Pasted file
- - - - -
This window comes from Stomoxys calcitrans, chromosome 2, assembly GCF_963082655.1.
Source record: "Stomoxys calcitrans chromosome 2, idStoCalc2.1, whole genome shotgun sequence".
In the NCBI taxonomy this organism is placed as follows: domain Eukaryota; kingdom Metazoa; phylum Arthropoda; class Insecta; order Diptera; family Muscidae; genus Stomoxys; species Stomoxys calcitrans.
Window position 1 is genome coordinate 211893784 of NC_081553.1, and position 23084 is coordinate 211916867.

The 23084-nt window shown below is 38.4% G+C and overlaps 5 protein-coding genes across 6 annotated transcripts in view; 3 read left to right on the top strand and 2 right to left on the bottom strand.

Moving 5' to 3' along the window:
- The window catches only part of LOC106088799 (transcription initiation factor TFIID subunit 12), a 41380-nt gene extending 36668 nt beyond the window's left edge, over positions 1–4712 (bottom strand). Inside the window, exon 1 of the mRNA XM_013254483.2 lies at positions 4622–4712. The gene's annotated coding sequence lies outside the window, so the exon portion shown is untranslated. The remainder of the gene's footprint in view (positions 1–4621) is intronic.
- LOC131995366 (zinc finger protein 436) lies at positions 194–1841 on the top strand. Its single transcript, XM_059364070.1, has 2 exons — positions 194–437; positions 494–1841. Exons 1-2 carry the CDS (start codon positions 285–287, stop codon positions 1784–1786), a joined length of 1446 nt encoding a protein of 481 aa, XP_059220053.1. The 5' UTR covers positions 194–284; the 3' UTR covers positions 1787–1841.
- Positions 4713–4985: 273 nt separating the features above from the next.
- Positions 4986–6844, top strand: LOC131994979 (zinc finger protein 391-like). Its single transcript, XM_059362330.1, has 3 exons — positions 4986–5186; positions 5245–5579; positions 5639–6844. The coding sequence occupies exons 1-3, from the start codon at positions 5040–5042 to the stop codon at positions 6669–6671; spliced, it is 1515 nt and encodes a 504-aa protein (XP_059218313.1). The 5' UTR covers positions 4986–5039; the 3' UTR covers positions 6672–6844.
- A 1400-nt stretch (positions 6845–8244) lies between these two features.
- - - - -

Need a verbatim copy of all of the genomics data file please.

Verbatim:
This window comes from Stomoxys calcitrans, chromosome 2, assembly GCF_963082655.1.
Source record: "Stomoxys calcitrans chromosome 2, idStoCalc2.1, whole genome shotgun sequence".
In the NCBI taxonomy this organism is placed as follows: domain Eukaryota; kingdom Metazoa; phylum Arthropoda; class Insecta; order Diptera; family Muscidae; genus Stomoxys; species Stomoxys calcitrans.
Window position 1 is genome coordinate 211893784 of NC_081553.1, and position 23084 is coordinate 211916867.

The 23084-nt window shown below is 38.4% G+C and overlaps 5 protein-coding genes across 6 annotated transcripts in view; 3 read left to right on the top strand and 2 right to left on the bottom strand.

Moving 5' to 3' along the window:
- The window catches only part of LOC106088799 (transcription initiation factor TFIID subunit 12), a 41380-nt gene extending 36668 nt beyond the window's left edge, over positions 1–4712 (bottom strand). Inside the window, exon 1 of the mRNA XM_013254483.2 lies at positions 4622–4712. The gene's annotated coding sequence lies outside the window, so the exon portion shown is untranslated. The remainder of the gene's footprint in view (positions 1–4621) is intronic.
- LOC131995366 (zinc finger protein 436) lies at positions 194–1841 on the top strand. Its single transcript, XM_059364070.1, has 2 exons — positions 194–437; positions 494–1841. Exons 1-2 carry the CDS (start codon positions 285–287, stop codon positions 1784–1786), a joined length of 1446 nt encoding a protein of 481 aa, XP_059220053.1. The 5' UTR covers positions 194–284; the 3' UTR covers positions 1787–1841.
- Positions 4713–4985: 273 nt separating the features above from the next.
- Positions 4986–6844, top strand: LOC131994979 (zinc finger protein 391-like). Its single transcript, XM_059362330.1, has 3 exons — positions 4986–5186; positions 5245–5579; positions 5639–6844. The coding sequence occupies exons 1-3, from the start codon at positions 5040–5042 to the stop codon at positions 6669–6671; spliced, it is 1515 nt and encodes a 504-aa protein (XP_059218313.1). The 5' UTR covers positions 4986–5039; the 3' UTR covers positions 6672–6844.
- A 1400-nt stretch (positions 6845–8244) lies between these two features.